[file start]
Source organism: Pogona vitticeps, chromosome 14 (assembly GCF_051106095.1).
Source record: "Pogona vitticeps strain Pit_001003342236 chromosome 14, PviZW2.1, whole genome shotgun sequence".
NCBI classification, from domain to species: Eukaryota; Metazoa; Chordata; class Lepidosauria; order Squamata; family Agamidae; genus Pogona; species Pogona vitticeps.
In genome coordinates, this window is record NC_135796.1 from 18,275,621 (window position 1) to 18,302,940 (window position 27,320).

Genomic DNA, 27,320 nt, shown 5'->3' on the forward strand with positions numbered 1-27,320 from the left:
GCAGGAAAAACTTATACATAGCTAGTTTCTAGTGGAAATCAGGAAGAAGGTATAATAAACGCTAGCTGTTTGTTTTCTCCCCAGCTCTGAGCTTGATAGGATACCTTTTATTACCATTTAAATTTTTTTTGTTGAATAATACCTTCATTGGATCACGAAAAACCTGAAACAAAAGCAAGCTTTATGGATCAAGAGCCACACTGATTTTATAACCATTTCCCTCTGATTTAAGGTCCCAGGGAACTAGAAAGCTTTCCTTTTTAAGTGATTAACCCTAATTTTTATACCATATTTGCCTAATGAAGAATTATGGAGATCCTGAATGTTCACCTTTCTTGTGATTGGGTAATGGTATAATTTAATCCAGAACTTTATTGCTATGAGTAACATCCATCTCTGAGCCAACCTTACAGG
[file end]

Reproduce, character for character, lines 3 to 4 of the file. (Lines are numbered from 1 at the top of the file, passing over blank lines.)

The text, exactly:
NCBI classification, from domain to species: Eukaryota; Metazoa; Chordata; class Lepidosauria; order Squamata; family Agamidae; genus Pogona; species Pogona vitticeps.
In genome coordinates, this window is record NC_135796.1 from 18,275,621 (window position 1) to 18,302,940 (window position 27,320).